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View Benchmark (UT)

View Benchmark (UT)

View Benchmark (UT)

Page Type: Mountain/Rock

Location: Utah, United States, North America

Lat/Lon: 40.46300°N / 111.8531°W

Object Title: View Benchmark (UT)

County: Utah

Activities: Hiking

Season: Spring, Summer, Fall, Winter

Elevation: 6682 ft / 2037 m


Page By: Dean

Created/Edited: Dec 12, 2009 / Sep 21, 2015

Object ID: 582069

Hits: 4258 

Page Score: 92.85%  - 40 Votes 

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Just the three of us
January 2011 snowshoe

Beautiful monday on View BM
Jan 2012 view

Fall colors on View Benchmark peak
Fall colors



View Benchmark peak
Early morning glow

View Benchmark is exactly what its name indicated, a place with a view. It is really an unknown spot to most of those who live in the valleys below and that is easily understood. It is "dominated" by the more majestic Wasatch peaks that are just to the east and isn't much of an attraction when you consider all the competition from what is around it. Yet, from the summit area of View BM, there are wonderful views to be had for both the Utah and Salt Lake valleys as well as outstanding views over to Lone Peak, Box Elder Peak and the Mt. Timpanogos Massif. To the west are views to the Oquirrh mountain range. All of this within a hop skip and a jump of the major urban areas that are nearby. What is nice about this peak is the ease of access. Located close to Salt Lake City and the Alpine/Lehi area, it has great access thanks to the housing developments that have crept up onto the Suncrest area so that streets that are paved and maintained in wintry conditions are able to get you to within a mile or two of the summit.

It is an easy hike, with routes that are one and a half to two miles in distance and an elevation gain of less than 600 feet. This one makes a good tune up hike for conditioning when getting back into shape or when trying out snowshoes or even the good ole skiis that have been tucked away in the garage for awhile. Of course you have to have snow for those latter two activities but that is where View Benchmark shines, it is good for a quick one when you don't have the time for something more extensive.

Located on top is one of the interesting triangulation stations that once provided surveyors with landmarks for surveying purposes. See more of these interesting structures at this SP album. This one is the highpoint for the Traverse Mountain range, an east-west oriented little range that is most famous for the "Point of the Mountain" portion of I-15, which cuts through the Traverse range.

View Benchmark has 832 feet of prominence and more information can be found
HERE. A nice resource with some pics and a map can be found on SP member Eric Willhite's site HERE.

View Benchmark (UT)End of the road
View Benchmark (UT)Sign near end of road
View Benchmark (UT) Past the chain

Getting There

Head up from Draper on the Salt Lake side via Traverse Ridge Road to Suncrest and at the top turn right onto Deer Creek Road. Follow Ridge road one mile and you can either park near the end of the road (chain) or park in a small parking area that is just off of Deer Ridge Road on Elk Glen Drive. (15170 S Elk Glen Drive - 1455 E) This is actually a trailhead (Maple Hollow Trailhead Park) for the hiking/biking trails and has a couple of benches and picnic tables. No restroom facilities. See more on the Draper City website. This website also has maps and more information that you will find useful.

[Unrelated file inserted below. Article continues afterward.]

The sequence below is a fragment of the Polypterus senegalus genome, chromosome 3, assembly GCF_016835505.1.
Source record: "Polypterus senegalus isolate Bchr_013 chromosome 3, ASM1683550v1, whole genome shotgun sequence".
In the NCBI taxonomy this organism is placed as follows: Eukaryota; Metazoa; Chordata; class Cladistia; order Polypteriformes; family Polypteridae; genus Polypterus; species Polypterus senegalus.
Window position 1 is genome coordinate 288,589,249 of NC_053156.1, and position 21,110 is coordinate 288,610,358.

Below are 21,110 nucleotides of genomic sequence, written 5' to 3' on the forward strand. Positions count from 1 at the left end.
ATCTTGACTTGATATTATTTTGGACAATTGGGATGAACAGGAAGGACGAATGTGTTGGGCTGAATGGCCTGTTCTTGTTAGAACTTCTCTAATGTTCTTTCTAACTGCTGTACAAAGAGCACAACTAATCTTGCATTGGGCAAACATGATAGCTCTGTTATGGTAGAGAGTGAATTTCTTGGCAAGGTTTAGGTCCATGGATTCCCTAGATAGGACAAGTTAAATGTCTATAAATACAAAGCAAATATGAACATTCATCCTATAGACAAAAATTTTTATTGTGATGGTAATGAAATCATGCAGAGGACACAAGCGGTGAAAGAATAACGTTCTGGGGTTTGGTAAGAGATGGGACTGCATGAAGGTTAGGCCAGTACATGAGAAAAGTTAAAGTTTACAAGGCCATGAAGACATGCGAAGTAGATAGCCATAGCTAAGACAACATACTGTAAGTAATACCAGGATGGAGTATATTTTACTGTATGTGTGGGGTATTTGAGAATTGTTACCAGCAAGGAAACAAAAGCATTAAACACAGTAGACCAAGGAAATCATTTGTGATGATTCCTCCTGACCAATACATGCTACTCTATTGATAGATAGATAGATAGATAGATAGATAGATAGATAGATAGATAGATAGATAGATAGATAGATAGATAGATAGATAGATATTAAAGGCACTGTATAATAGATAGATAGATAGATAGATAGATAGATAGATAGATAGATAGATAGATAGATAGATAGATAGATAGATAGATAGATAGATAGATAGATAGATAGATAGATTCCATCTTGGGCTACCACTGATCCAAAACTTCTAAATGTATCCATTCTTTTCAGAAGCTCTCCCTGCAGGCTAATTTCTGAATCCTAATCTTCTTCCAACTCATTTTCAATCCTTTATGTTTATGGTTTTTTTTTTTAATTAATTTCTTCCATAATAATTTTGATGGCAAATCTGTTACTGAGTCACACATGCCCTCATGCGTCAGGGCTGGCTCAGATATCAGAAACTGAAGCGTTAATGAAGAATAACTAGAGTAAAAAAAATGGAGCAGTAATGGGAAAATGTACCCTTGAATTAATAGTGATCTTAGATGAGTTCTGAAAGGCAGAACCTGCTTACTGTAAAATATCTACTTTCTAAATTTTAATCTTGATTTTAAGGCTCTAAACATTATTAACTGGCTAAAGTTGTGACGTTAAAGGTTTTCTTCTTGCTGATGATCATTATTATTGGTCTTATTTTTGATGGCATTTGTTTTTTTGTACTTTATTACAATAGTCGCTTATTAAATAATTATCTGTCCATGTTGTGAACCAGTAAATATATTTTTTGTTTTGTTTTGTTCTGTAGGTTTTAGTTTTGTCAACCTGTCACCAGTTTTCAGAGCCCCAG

From Utah valley via I-15, take the Highland/Alpine exit and head towards American Fork Canyon (signs to Timpanogos Cave indicate the right direction). Watch for the Smith's market on the right and turn left onto Highland Drive at the stoplight. Highland Drive heads up the hill and becomes Suncrest Drive. Follow it to the junction with Traverse Ridge road but continue across the intersection and you'll be on Deer Ridge road. Continue as noted above.

The switchbackSwitchback
View Benchmark (UT) No dumping sign
Fall on View Benchmark Above switchback

The hike

From where you park, go past the chain, past a doggie bag dispenser set up,  and up the road to where a lesser road makes a sharp switchback up the hill (about a half mile from the chain). If you take this switchback, you will shave about 1/3rd of a mile off of your effort. If you are looking for a longer hike, then stay on the main road and follow it as it descends slight beyond the switchback and then goes up the hill to the south and then curves back slightly to hook in with the other road. It is a mile from that switchback to the summit via this road and about 2/3rds of a mile if you take the switchback. It makes a nice loop to go up the switchback and  then down the regular road.  A rougher track, ATV in nature goes up to the summit from the main road and so basically there is a road to hike the entire way. That is why when it snows, the road is covered and it makes it a more interesting hike.

I've hiked this little mountain in all seasons of the year and always enjoy the great views I get from the summit. I think you'll enjoy it too if you are looking for a quick hike in the local area.